Business Rural South Autumn 2016

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ON FARM » Robin Hornblow/ Steve & Maylene Fenwick

Business Rural

Career pathways an attraction Kim Newth All the advantages of scale and experience made Central Canterbury’s Camden Group an attractive career choice for Lincoln University agricultural graduate Robin Hornblow. The 28-year-old cut his teeth on one of the group’s farms, Willsden. After finishing his agricultural diploma at Lincoln, he worked at Willsden Farm for 15 months from November 2007 before studying for a Diploma in Farm Management. “I really enjoyed the experience of working for Camden Group and liked their innovative approach,” he says. “So, throughout university I kept in touch, did some casual work for them around summer milking and irrigation and the odd job in winter with drying off.” After travelling and working extensively through Australia and Europe in 2010 and 2011, Robin returned to work on his parents’ sheep-and-beef farm in Hawke’s Bay. Six months later, an opportunity came up for him as second-in-charge on Prairie Farm, one of Camden Group’s three irrigated dairy units in Central Canterbury. He has made the most of that opportunity,

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I’m happy with how it’s going here – so far, so good. having been promoted to farm manager in 2013. Robin says there has been plenty of scope for him to develop. As well as being promoted to farm manager, he has also been able to draw on the expertise of other farm managers within the group. “We are always in contact with one another and having impromptu meetings, along with formal meetings with farm advisers and the whole management team.” Prairie Farm, on the north bank of the Rakaia, has an effective dairy platform of 274 hectares and shares a 250ha run-off with his old stamping ground, Willsden Farm, and the group’s Chiswick Farm. “Next season we will winter 1000 cows from this farm.” Last winter was “pretty rough” on pasture growth with heavy frosts and snow virtually bringing growth to a halt. Spring got off to a bad start with the farm having to bring in supplementary feed. “Fortunately, it is looking much better now. That January rain really helped.” With low farm-gate milk prices, the group as a whole is keeping a close eye on costs. Robin says staying on top of maintenance is key to avoid surprises. To help manage shed costs, the farm has moved to milking three times over two days, rather than milking twice a day. “It reduces shed running costs and puts more condition on the cows. From what I have seen, production has not been affected. There are lots of benefits to it.” Production is holding steady at 1.6 kilograms of milksolids per cow per day. While the poor start to the season saw the farm fall behind budget, it is catching up and is on track for budgeted production of 440,000kg of milksolids. Robin has four full-time staff and a part-time calf rearer and relief milker. His partner, Kirstie, works off farm at the local Synlait milk factory. He envisages staying with the group and potentially taking on a higher management role, or looking towards share milking. “I’m happy with how it’s going here – so far, so good.”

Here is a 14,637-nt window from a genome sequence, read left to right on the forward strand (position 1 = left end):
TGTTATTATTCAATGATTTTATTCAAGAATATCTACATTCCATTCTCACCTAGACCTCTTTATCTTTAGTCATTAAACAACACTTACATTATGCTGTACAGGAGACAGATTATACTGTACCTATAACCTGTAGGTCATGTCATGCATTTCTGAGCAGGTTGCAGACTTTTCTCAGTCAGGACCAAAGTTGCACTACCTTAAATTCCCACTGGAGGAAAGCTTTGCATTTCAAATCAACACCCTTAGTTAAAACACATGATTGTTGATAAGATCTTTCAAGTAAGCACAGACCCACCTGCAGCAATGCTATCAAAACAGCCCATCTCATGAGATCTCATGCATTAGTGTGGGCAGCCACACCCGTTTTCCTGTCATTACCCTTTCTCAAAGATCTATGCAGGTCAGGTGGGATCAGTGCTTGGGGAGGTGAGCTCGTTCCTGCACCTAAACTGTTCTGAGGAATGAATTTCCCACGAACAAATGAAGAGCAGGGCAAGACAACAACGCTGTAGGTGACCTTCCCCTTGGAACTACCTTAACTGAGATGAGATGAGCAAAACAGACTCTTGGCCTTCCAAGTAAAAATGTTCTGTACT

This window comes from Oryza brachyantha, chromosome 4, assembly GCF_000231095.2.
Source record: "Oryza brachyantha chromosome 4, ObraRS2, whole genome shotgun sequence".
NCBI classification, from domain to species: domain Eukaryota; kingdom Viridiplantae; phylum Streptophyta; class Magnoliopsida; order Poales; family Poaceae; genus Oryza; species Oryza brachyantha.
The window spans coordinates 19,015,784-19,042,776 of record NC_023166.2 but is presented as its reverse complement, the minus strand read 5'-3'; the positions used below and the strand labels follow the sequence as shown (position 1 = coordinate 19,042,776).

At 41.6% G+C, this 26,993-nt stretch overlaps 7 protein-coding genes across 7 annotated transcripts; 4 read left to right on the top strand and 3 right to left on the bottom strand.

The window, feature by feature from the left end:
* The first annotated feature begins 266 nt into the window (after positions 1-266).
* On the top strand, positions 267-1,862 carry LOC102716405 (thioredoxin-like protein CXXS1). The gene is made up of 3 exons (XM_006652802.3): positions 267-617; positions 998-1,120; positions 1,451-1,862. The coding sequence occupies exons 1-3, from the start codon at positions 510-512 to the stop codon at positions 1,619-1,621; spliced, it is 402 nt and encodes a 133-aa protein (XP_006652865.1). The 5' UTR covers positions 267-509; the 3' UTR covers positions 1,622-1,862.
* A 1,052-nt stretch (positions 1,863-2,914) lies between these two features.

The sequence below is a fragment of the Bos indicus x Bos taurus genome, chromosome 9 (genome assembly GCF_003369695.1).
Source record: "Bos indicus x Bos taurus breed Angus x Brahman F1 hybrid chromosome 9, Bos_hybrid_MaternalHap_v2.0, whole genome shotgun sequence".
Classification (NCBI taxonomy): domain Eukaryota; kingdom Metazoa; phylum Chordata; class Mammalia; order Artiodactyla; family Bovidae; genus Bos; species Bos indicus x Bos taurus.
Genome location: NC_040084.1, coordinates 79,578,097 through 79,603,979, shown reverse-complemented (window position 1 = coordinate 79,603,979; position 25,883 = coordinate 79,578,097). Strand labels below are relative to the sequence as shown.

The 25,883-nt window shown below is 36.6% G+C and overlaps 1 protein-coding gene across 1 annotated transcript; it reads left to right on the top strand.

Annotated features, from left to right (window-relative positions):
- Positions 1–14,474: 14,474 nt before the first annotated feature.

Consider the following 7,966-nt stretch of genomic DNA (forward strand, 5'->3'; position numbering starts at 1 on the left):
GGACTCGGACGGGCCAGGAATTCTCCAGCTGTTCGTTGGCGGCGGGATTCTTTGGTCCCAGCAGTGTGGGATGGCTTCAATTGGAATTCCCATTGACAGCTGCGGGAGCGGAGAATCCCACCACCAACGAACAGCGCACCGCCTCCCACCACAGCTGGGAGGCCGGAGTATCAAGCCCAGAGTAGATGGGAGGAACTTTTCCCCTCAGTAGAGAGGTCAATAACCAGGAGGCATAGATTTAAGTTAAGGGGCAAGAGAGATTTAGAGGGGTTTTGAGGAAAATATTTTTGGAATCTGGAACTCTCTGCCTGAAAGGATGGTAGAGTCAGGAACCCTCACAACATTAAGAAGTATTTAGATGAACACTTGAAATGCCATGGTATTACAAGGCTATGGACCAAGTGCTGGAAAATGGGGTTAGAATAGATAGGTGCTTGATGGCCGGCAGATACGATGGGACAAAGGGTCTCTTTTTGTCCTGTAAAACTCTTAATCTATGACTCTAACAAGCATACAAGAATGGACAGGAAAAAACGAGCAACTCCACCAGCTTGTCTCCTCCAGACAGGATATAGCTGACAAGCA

Robin Hornblow with a tame cow (above) and doing a night check during calving (right). The Fonterra tanker calls (below).

In tough times ‘you do Karen Phelps Farmers have had a lot of good years, which is one reason North Otago farmers Steve and Maylene Fenwick believe many may be finding the new reality harder to deal with. “Farmers have had it good for a long time,” says Steve. “This is a big wake-up call as now farmers have to realise it’s OK to get back in the shed and do a few milkings to cut labour costs, not have the fancy car and overseas holidays. You do what you have to do to survive.” Both Steve and Maylene grew up on dairy farms in the Waikato. At 19 Steve had his first 50:50 sharemilking position, milking 140 cows. In little more than a decade, the couple had stepped up to a 900-cow conversion at Te Kuiti where they built up cow numbers to 1500 over the next five years. All 1500 cows were milked through a 44-a-side herringbone shed. Their move into farm ownership came in 2001 when they bought 208 hectares of rolling hill country at Duntroon and started milking 570 cows. With land acquisitions, their Grandview Dairies

company farms 438 hectares. They are also in a 50:50 equity partnership with their neighbours, milking 700 cows on a separate 240ha property, Avonlea. Each farm has a 60-bail rotary shed. Their business has weathered the 1987 stockmarket crash when they were 50:50 sharemilkers and paying the bank back at interest rates of 22 per cent. “I milked and did whatever I could to supplement the farm income to make things work,” says Steve. It was hard, but if that’s what you’ve got to do to stay afloat, that’s what you do.” He sees this downturn no differently. He is back in the shed to fill in where he can. His children are also working hard. Sarah, 24, and her husband, Tyrone (who previously managed Grandview Dairies) have taken on a lower-order sharemilking position together. They are just completing their second season as well as bringing up their first child, Leah. Steve acknowledges Tyrone’s skills in the shed: “He’ll get more milk out of a cow than I ever will. He’s a hard worker with good grass management skills. He’ll shift the cows three times a day if he has to, even if he has to go out at 10 at night. His

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